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Orthodox Church

5 bytes added, 22:18, February 19, 2011
Very brief history: reverting vandalism
* See: [[Timeline of Church History]] for more history
Almost two thousand years ago, Jesus Christ, the Son of God, came to earth and founded the Church, through His Apostles and disciples, for the salvation of man. In the years which followed, the Apostles spread the Church and its teachings and founded many churches, all united in faith, worship, and the partaking of the Mysteries (or as they are called in the West, the Sacraments) of the Holy Church. The churches founded by the Apostles themselves include the Patriarchates of Alexandria, Antioch, Jerusalem, and Rome and Constantinople. The [[Church of Alexandria]] was founded by St. Mark, the [[Church of Antioch]] by St Paul, the [[Church of Jerusalem]] by Ss. Peter and James, the [[Church of Rome]] by Ss. Peter and Paul, and [[Church of Constantinople]] by St Andrew. Those founded in later years through the missionary activity of the first churches were the Churches of Sinai, [[Church of Russia|Russia]], [[Church of Greece|Greece]], [[Church of Serbia|Serbia]], [[Church of Bulgaria|SerbiaBulgaria]], [[Church of Romania|SerbiaRomania]], and many others.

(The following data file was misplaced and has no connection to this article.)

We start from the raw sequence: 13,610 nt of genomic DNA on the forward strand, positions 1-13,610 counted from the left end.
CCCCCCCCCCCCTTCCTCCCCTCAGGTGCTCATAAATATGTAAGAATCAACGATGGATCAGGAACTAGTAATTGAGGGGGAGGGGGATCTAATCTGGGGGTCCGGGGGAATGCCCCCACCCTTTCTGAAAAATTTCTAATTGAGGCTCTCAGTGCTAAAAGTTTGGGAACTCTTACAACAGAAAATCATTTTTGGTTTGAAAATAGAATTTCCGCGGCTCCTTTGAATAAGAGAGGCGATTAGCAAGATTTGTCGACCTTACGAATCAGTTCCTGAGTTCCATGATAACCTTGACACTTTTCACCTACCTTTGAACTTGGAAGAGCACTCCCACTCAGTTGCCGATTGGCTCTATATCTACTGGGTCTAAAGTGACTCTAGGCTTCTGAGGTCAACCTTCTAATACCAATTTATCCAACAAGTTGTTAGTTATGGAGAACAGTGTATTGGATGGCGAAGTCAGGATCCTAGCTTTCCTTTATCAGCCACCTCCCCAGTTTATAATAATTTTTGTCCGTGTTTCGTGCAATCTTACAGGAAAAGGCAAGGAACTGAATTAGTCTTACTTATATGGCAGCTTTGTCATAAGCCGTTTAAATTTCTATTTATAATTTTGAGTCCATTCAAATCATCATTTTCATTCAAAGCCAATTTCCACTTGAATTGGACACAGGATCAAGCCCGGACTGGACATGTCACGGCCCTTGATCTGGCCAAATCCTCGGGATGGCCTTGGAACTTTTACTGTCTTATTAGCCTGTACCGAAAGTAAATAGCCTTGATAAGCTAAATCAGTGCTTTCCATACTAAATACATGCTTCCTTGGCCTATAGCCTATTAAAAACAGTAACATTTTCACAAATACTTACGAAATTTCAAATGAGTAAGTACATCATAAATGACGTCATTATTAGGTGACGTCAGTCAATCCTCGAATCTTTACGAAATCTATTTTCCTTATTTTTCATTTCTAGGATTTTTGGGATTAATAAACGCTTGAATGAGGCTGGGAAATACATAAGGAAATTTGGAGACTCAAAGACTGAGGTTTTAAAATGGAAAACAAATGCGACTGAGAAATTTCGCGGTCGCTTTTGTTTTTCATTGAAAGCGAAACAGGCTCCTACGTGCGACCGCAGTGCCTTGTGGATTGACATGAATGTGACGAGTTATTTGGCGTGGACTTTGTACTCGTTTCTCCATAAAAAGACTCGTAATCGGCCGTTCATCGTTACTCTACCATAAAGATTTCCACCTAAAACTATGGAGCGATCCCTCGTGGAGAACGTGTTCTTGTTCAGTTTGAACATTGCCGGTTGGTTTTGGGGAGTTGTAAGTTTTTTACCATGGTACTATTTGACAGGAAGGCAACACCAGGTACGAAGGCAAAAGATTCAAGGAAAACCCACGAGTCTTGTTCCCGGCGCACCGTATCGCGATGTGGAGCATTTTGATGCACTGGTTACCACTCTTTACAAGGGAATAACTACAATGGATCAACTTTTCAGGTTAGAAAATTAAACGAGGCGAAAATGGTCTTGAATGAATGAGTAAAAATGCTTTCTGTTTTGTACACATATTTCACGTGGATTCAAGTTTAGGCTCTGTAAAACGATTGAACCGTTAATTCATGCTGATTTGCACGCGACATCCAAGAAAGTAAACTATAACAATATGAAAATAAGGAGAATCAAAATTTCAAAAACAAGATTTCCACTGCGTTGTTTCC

Each church has always had independent administration, but, with the exception of the Church of Rome, which finally separated from the others in the year 1054, are united in faith, doctrine, Apostolic tradition, sacraments, liturgies, and services. Together they constitute what is called the “Orthodox Church”, literally meaning "right teaching" or "right worship", derived from two Greek words: orthos, "right," and doxa, "teaching" or "worship."
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